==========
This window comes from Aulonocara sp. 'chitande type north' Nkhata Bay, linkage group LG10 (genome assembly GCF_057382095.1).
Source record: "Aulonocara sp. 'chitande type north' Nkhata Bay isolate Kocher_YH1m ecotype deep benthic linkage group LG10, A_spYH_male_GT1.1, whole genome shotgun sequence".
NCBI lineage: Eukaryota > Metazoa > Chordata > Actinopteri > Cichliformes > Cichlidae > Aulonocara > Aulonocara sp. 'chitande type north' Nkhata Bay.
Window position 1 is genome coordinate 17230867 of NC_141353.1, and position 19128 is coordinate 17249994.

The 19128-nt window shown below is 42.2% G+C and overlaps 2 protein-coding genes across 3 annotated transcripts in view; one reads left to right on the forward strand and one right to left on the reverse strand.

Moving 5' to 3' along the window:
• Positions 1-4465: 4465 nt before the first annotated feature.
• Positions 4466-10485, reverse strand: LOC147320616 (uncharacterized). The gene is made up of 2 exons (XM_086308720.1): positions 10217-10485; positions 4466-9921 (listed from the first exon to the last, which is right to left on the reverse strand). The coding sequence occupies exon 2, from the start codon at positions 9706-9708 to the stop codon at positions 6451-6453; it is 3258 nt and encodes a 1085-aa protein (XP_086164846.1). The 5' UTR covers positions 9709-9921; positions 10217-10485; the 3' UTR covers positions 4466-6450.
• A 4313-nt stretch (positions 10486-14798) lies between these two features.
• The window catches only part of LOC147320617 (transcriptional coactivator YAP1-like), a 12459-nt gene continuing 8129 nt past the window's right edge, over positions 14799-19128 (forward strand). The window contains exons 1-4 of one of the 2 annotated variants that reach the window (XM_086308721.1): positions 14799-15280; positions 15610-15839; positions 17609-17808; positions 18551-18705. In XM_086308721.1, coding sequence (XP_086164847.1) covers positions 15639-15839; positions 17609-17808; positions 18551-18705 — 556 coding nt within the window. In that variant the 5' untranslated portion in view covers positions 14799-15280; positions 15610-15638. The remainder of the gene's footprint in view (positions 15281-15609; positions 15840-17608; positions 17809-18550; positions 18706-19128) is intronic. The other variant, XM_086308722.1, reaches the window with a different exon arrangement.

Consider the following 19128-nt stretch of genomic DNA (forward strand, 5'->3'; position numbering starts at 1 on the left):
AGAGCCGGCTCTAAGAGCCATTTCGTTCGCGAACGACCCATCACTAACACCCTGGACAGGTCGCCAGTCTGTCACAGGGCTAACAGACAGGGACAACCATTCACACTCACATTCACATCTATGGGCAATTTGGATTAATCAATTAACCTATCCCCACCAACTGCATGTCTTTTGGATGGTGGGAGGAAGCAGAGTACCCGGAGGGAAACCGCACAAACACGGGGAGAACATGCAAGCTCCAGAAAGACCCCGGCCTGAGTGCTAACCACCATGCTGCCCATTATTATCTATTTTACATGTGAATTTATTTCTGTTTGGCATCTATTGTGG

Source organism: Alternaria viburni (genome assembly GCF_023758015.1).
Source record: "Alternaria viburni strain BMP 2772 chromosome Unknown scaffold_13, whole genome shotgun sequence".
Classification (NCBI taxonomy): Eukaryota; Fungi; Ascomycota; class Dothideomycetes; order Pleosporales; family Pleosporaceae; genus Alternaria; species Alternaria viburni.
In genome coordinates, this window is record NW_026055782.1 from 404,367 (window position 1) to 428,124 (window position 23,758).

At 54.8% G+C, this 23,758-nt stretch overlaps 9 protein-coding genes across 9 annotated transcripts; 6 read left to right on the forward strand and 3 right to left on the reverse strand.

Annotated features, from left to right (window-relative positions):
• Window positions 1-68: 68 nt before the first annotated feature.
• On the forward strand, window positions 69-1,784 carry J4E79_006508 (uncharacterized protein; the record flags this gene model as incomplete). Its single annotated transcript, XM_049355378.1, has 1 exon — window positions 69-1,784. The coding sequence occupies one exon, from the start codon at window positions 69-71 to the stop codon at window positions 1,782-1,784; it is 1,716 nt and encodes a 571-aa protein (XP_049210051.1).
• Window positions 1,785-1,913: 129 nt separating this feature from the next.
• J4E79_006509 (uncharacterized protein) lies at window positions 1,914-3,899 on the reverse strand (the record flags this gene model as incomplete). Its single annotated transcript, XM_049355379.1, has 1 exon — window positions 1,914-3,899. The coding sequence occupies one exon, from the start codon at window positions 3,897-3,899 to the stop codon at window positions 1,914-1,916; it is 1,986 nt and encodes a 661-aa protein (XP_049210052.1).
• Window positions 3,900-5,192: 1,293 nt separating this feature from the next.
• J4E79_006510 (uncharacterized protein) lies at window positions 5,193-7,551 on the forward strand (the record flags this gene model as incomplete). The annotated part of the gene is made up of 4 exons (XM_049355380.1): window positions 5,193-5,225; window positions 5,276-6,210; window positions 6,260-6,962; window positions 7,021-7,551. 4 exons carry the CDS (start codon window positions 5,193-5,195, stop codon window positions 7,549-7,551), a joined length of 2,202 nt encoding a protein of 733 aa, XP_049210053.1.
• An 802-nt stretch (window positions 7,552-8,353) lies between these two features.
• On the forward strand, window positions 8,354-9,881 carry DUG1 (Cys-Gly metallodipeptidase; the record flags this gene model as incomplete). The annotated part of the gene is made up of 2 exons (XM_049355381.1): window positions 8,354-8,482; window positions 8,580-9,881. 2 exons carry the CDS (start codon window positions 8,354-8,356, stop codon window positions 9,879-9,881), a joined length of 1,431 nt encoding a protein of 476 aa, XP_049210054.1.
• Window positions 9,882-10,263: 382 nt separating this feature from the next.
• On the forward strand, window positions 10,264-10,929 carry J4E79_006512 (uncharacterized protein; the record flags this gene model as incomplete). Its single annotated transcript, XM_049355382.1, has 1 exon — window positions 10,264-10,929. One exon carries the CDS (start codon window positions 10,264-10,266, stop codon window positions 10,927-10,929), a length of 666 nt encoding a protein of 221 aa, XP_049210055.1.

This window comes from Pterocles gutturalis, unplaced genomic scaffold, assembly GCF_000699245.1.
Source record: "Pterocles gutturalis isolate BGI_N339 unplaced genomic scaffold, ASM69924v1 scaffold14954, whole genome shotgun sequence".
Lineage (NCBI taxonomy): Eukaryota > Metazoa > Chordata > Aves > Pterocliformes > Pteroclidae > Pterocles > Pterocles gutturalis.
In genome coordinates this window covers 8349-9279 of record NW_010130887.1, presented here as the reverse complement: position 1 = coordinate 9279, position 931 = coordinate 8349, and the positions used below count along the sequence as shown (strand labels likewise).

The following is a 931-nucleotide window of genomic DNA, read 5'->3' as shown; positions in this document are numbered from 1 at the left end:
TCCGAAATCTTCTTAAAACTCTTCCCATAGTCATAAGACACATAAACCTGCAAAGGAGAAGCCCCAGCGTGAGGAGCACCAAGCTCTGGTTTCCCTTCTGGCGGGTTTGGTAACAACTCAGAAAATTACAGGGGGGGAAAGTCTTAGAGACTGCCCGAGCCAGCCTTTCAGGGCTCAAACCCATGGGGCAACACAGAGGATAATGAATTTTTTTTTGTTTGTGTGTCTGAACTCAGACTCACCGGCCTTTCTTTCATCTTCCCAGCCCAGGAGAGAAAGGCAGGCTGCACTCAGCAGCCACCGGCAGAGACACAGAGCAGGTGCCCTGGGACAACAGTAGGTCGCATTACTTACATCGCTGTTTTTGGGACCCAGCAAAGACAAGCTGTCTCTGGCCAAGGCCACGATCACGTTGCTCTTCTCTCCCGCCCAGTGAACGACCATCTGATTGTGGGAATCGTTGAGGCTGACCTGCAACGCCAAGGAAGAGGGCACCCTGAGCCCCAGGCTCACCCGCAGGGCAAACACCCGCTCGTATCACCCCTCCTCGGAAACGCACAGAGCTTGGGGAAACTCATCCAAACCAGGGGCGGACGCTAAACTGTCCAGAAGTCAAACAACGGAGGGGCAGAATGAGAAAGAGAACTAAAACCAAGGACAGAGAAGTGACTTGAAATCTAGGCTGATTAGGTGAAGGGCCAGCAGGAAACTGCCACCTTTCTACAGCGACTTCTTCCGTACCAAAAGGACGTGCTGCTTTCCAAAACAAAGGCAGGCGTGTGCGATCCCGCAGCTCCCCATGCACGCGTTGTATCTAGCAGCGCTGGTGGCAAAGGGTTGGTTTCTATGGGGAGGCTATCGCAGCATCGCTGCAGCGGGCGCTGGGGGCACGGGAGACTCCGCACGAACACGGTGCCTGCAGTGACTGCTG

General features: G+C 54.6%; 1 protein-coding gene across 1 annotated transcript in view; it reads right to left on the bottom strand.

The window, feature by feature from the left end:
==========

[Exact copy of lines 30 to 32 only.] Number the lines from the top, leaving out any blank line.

Source record: "Pterocles gutturalis isolate BGI_N339 unplaced genomic scaffold, ASM69924v1 scaffold14954, whole genome shotgun sequence".
Lineage (NCBI taxonomy): Eukaryota > Metazoa > Chordata > Aves > Pterocliformes > Pteroclidae > Pterocles > Pterocles gutturalis.
In genome coordinates this window covers 8349-9279 of record NW_010130887.1, presented here as the reverse complement: position 1 = coordinate 9279, position 931 = coordinate 8349, and the positions used below count along the sequence as shown (strand labels likewise).